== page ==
During World War 2, dozens of new weapons were rushed into service around the world. One of those that you may not have heard of was the M-42 submachine gun. You may be interested to know that a certain well-known firearms manufacturer made this rare and exotic weapon by the name of Marlin.
Why the UD M-42
At the entrance of the United States into World War 2 in December 1941, the standard US submachine gun was the Thompson Auto. The Thompson was and still is a beautiful gun but it was expensive, heavy, and complicated. Word on the street was that the US was looking for a smaller, cheaper, and less labor-intensive sub gun to replace it with. High Standard firearm's owner and best engineer, Carl Gustave ("Gus") Swebilius, tackled the problem and came up with an offering that became the M-42
Design of the M-42
The blowback operated select fire little submachine gun was a handy instrument of steel and walnut. Firing from an open bolt like the later-designed MAC-10 and Uzi, it was very zippy, delivering some 880-rounds per minute cyclic as long as the 25-round magazine held out. With an 11-inch barrel, the overall length of the gun was just 32.25-inches. Its heavy construction of finely machined steel coupled with a walnut stock and grip assembly kept it heavy at some 9.25-pounds. In the steel butt plate of the sub gun a trap was built for the oilcan. Its sights were very workable and adjustable for both windage and elevation. An innovative feature of the gun was that the magazines were grooved and slotted to be attached together for fast tactical or emergency reload. Originally, the firearm was to be in .45ACP.
United Defense, a government-formed corporation tasked with rapidly finding and negotiating new contracts for modern weapons for the military, liked the M-42 and wanted it in production.
During 1942 negotiations of up to 150,000 of the little sub gun with a delivery rate of 1,000 per day when placed in full production was requested. These guns were to be made by Marlin for $46 a pop, and then turned over to United Defense who would inspect and deliver them to the military that would collect a total of $53 for each rifle. Marlin, who manufactured each of the firearms, marked all of these "United Defense Supply Corporation" Those few made by High Standard themselves were marked as such.
Unfortunately for Marlin, the M2 and M3 sub guns were cheaper than the M-42 and the bulk of the government's interest moved to those platforms, leaving the M-42 as an orphan. It was then that the OSS stepped in and picked up the project. The M-42, chambered for 9mm Parabellum, would be perfect to drop behind enemy lines to arm weaponless resistance groups. The 9mm cartridge was common to both the Nazi and Japanese supply chain and replacement ammunition could conceivably be captured.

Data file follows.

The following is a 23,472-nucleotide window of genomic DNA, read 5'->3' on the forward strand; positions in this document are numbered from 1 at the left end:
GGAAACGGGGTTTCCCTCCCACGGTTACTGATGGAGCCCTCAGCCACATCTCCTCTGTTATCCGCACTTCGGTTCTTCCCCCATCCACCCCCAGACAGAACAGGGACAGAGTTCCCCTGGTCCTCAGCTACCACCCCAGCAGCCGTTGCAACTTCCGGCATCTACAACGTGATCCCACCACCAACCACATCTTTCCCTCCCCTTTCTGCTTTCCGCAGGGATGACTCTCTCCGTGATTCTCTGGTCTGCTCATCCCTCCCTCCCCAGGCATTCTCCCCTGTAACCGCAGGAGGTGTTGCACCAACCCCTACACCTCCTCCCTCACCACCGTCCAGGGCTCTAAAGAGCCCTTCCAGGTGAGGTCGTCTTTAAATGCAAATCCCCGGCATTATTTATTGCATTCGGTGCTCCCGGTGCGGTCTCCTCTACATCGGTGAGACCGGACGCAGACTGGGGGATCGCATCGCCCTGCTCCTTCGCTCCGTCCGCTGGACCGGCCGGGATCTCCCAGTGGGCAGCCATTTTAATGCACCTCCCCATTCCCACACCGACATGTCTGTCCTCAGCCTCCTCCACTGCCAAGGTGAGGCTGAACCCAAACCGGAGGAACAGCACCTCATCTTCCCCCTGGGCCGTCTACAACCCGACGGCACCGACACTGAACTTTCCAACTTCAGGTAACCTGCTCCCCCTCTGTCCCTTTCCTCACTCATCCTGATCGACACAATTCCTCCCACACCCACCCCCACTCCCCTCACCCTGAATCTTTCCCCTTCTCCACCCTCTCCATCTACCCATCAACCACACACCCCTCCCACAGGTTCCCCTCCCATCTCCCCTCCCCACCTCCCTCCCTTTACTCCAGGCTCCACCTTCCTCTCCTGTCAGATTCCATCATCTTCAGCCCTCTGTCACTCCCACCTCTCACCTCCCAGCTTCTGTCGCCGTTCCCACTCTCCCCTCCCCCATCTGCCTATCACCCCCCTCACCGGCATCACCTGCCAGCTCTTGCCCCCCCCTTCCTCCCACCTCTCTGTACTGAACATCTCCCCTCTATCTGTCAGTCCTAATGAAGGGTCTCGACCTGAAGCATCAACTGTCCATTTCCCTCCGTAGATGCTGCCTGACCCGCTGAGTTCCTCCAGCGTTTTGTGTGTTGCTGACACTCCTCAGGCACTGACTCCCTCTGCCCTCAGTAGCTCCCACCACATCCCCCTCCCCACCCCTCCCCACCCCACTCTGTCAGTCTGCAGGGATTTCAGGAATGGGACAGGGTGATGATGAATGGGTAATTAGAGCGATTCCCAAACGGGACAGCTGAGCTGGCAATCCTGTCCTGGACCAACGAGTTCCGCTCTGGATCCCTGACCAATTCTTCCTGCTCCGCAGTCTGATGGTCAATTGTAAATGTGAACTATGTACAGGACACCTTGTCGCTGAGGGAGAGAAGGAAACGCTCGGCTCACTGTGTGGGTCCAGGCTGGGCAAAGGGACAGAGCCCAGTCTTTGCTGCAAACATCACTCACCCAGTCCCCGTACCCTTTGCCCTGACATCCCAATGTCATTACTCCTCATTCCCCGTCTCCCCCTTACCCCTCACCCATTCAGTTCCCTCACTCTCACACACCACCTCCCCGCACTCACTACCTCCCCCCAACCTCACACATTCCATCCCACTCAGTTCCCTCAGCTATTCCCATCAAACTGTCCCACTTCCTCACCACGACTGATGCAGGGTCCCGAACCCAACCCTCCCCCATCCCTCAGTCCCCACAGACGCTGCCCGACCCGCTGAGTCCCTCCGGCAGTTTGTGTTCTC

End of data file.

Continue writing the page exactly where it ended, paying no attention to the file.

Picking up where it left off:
Orders, however, never approached that optimistic goal and only 15,000 were produced by Marlin for the US government.
Use of the UDM-42
Training with the M-42 'Somewhere in Nazi-occupied France'
The 9mm sub gun was never meant for front-line use by US military forces and never saw such. What is known is that by 1943 the guns were being dropped into China, Africa, and Europe behind enemy lines. They were used by OSS and SOE teams whose exploits, popularized and highly dramatized by the recent movie Inglorious Basterds, are legend. Many of these arms caches, originally intended for rag-tag resistance groups, instead found their way into Nazi hands. Over 6,000 were parachuted into occupied France alone in 1944. By the end of the war, most of these fine weapons were unaccounted for.
The M-42 today
In 1948, Marlin bought the rights to the gun from High Standard and tried to shop the gun around to arm any US ally who showed interest. With no takers, Marlin scrapped the machinery and closed the line down for good in 1952. Some of those delivered to Europe were imported back to the US before 1968 and sold commercially. Today the few working models in the US are NFA registered Class III weapons that go for a pretty penny, usually in the five-figure range.
Not bad for a gun that was thrown out of the back of an airplane with a parachute on it.
*Special thanks to William S Brophy's excellent work, Marlin Firearms: A History of the Guns and the Company That Made Them, which covers the UD M-42 in much greater detail than the scope of this article allows.